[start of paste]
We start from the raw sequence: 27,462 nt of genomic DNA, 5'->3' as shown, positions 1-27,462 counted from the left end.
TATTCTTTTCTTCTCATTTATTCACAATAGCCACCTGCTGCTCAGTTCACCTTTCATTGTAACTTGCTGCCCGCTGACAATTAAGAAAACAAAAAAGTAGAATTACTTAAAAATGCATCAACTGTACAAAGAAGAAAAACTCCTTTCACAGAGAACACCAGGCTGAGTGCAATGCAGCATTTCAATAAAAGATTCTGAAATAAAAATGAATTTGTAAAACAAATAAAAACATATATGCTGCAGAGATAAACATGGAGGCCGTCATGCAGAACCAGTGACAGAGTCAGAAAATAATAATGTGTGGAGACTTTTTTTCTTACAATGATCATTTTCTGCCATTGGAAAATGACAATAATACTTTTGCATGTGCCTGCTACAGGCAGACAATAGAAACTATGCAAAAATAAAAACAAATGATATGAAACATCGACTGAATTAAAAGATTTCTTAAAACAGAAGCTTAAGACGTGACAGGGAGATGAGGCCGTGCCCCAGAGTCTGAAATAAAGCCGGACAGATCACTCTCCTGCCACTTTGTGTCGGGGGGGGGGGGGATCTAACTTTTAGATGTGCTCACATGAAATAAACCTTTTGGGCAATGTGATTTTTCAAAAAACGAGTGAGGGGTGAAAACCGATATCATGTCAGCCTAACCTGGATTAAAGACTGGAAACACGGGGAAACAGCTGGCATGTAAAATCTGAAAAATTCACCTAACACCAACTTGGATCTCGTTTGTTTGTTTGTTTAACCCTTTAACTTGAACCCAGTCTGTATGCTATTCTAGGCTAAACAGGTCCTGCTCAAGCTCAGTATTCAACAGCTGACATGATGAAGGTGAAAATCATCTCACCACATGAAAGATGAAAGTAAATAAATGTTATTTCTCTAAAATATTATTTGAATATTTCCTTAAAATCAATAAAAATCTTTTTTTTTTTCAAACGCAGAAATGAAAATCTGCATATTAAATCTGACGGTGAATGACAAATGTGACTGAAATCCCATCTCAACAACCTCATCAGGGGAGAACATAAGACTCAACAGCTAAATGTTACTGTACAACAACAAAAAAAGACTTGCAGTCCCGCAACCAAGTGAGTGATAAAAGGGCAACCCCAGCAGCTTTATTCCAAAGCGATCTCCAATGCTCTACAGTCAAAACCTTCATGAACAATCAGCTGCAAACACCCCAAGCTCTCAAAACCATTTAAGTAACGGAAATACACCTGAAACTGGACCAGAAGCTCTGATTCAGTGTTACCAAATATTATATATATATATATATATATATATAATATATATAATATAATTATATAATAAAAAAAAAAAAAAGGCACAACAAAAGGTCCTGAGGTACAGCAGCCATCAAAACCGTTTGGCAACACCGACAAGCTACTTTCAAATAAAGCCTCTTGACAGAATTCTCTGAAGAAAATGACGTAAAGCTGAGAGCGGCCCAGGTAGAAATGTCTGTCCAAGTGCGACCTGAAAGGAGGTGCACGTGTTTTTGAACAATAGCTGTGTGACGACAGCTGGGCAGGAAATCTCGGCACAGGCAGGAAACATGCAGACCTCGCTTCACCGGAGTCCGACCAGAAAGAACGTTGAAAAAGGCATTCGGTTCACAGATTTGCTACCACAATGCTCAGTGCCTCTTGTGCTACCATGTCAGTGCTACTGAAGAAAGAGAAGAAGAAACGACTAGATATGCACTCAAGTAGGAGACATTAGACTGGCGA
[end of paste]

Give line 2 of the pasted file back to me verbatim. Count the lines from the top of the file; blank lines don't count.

TATTCTTTTCTTCTCATTTATTCACAATAGCCACCTGCTGCTCAGTTCACCTTTCATTGTAACTTGCTGCCCGCTGACAATTAAGAAAACAAAAAAGTAGAATTACTTAAAAATGCATCAACTGTACAAAGAAGAAAAACTCCTTTCACAGAGAACACCAGGCTGAGTGCAATGCAGCATTTCAATAAAAGATTCTGAAATAAAAATGAATTTGTAAAACAAATAAAAACATATATGCTGCAGAGATAAACATGGAGGCCGTCATGCAGAACCAGTGACAGAGTCAGAAAATAATAATGTGTGGAGACTTTTTTTCTTACAATGATCATTTTCTGCCATTGGAAAATGACAATAATACTTTTGCATGTGCCTGCTACAGGCAGACAATAGAAACTATGCAAAAATAAAAACAAATGATATGAAACATCGACTGAATTAAAAGATTTCTTAAAACAGAAGCTTAAGACGTGACAGGGAGATGAGGCCGTGCCCCAGAGTCTGAAATAAAGCCGGACAGATCACTCTCCTGCCACTTTGTGTCGGGGGGGGGGGGGATCTAACTTTTAGATGTGCTCACATGAAATAAACCTTTTGGGCAATGTGATTTTTCAAAAAACGAGTGAGGGGTGAAAACCGATATCATGTCAGCCTAACCTGGATTAAAGACTGGAAACACGGGGAAACAGCTGGCATGTAAAATCTGAAAAATTCACCTAACACCAACTTGGATCTCGTTTGTTTGTTTGTTTAACCCTTTAACTTGAACCCAGTCTGTATGCTATTCTAGGCTAAACAGGTCCTGCTCAAGCTCAGTATTCAACAGCTGACATGATGAAGGTGAAAATCATCTCACCACATGAAAGATGAAAGTAAATAAATGTTATTTCTCTAAAATATTATTTGAATATTTCCTTAAAATCAATAAAAATCTTTTTTTTTTTCAAACGCAGAAATGAAAATCTGCATATTAAATCTGACGGTGAATGACAAATGTGACTGAAATCCCATCTCAACAACCTCATCAGGGGAGAACATAAGACTCAACAGCTAAATGTTACTGTACAACAACAAAAAAAGACTTGCAGTCCCGCAACCAAGTGAGTGATAAAAGGGCAACCCCAGCAGCTTTATTCCAAAGCGATCTCCAATGCTCTACAGTCAAAACCTTCATGAACAATCAGCTGCAAACACCCCAAGCTCTCAAAACCATTTAAGTAACGGAAATACACCTGAAACTGGACCAGAAGCTCTGATTCAGTGTTACCAAATATTATATATATATATATATATATATATAATATATATAATATAATTATATAATAAAAAAAAAAAAAAGGCACAACAAAAGGTCCTGAGGTACAGCAGCCATCAAAACCGTTTGGCAACACCGACAAGCTACTTTCAAATAAAGCCTCTTGACAGAATTCTCTGAAGAAAATGACGTAAAGCTGAGAGCGGCCCAGGTAGAAATGTCTGTCCAAGTGCGACCTGAAAGGAGGTGCACGTGTTTTTGAACAATAGCTGTGTGACGACAGCTGGGCAGGAAATCTCGGCACAGGCAGGAAACATGCAGACCTCGCTTCACCGGAGTCCGACCAGAAAGAACGTTGAAAAAGGCATTCGGTTCACAGATTTGCTACCACAATGCTCAGTGCCTCTTGTGCTACCATGTCAGTGCTACTGAAGAAAGAGAAGAAGAAACGACTAGATATGCACTCAAGTAGGAGACATTAGACTGGCGA